Note: As part of a hypothetical platform for the Presidency, this page serves as one of the two main campaign platform webpages, with the primary platform goal of relocating parts of the federal government. For the other pages, including the secondary goal of writing constitutional amendments, see


Relocate the Federal Branches

The simplest and most powerful idea to improve the federal government is that we relocate two of the three federal headquarters across the continental U.S., leaving only one to remain in Washington, D.C.

My personal opinion is that:

  1. The White House and President be moved immediately to the western third of the continent (whether closer to or further from the Pacific, Canada, and Mexico remain details up for debate), with other executive headquarters to move in the following years and decades;
  2. The Congress be relocated to the central third of the continent, allowing for fair travel distances required by all sitting members of Congress, their staff, and any Americans traveling to Congress for professional or personal reasons; and
  3. The Supreme Court remain in Washington, D.C., which would serve as the nation’s “historic capital.”

Congressional Expectation: Modern Congresses are unlikely to even choose a site within a typical term, let alone appropriate funds or begin the transition. Congress must be motivated by either a) Presidential leadership or executive deadlines, b) the will of the American public, or c) the idea abandoned, the Supreme Court relocated, leaving Congress to remain in D.C.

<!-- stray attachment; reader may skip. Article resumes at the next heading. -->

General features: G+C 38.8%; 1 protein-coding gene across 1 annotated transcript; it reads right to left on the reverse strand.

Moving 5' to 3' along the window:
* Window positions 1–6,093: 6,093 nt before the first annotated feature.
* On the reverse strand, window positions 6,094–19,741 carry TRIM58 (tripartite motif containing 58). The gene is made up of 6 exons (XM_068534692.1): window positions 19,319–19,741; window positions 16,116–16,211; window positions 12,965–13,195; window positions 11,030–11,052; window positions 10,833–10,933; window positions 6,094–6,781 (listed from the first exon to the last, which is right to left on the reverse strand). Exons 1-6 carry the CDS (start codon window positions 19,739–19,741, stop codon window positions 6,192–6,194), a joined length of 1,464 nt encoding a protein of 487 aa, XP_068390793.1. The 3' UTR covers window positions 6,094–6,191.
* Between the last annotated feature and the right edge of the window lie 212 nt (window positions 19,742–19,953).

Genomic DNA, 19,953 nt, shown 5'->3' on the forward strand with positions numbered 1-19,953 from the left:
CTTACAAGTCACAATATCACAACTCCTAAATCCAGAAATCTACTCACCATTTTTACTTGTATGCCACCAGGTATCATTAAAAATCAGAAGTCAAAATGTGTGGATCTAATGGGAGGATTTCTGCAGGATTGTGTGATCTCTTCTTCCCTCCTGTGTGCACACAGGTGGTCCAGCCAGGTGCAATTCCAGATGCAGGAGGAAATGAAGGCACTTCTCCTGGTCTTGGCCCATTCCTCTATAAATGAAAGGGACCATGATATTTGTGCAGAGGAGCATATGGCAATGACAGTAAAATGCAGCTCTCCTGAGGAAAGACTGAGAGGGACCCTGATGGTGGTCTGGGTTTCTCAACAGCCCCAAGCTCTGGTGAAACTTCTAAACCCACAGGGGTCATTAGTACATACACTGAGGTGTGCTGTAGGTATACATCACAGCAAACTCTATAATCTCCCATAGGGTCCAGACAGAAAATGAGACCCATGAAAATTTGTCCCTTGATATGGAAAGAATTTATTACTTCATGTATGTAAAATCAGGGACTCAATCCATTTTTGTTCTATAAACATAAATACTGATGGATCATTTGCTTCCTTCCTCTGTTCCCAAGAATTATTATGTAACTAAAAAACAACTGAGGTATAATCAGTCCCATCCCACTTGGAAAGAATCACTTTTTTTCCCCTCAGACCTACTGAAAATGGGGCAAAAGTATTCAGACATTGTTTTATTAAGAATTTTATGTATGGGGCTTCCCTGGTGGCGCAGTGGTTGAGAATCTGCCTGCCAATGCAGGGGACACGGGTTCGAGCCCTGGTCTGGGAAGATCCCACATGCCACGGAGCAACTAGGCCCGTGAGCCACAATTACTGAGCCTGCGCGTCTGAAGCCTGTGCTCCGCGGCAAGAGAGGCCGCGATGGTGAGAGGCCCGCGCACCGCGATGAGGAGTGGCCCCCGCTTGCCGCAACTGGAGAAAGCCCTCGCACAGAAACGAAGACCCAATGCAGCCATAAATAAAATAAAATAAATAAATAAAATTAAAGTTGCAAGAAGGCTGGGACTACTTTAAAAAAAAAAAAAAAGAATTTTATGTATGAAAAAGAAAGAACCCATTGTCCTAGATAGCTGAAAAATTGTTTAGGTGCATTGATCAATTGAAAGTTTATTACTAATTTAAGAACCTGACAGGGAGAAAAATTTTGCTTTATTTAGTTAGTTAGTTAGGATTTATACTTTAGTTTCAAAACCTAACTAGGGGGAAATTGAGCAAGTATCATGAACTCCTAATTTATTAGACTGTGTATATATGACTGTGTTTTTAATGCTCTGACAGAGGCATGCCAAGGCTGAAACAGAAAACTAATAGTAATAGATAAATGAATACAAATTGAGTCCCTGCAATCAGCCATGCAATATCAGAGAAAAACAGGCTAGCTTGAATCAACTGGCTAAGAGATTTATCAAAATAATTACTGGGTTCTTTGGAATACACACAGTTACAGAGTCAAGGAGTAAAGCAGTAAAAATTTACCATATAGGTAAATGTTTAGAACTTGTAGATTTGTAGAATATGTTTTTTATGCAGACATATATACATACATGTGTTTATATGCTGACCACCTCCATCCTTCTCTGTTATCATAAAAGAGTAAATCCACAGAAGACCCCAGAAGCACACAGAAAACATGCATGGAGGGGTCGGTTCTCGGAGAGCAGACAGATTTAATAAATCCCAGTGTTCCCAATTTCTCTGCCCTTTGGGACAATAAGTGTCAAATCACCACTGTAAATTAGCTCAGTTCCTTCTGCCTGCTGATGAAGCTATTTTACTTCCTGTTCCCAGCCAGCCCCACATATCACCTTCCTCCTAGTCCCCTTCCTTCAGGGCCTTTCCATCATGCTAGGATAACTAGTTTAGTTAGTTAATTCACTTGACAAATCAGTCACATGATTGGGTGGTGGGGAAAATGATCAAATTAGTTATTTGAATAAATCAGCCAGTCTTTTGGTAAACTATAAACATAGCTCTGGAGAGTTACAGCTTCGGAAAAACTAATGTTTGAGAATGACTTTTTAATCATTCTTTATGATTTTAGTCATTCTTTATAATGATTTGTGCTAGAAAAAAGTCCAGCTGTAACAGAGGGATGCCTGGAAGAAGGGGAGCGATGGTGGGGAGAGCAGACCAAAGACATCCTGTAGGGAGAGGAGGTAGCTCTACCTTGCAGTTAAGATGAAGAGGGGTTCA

Executive Expectation: President and White House choose new location within 6 months, breaks ground within 12-18 months, President/Cabinet/initial staff relocated within 12-24 months. (Historically, the President has served from a White House in other cities, and occasionally while traveling, so there is precedent.) Full executive relocation will likely take several decades.

Judicial Expectation: Failing the relocation of Congress, or alternative public opinion, the Supreme Court could decide to relocate, with Congress remaining in Washington, D.C.

However, this debate and all its details would require input from all Americans, and should be finalized in public, through Congress.

The change would benefit all Americans, be equally attractive and challenging to both major political parties, historic, and inspiring. Over the centuries, corruption is an inevitable fact of any government or position/body of power, but this simple change would be the greatest structural modification for fighting corruption since the ratification of the modern U.S. constitution, which split power amongst our famous “three branches of government.”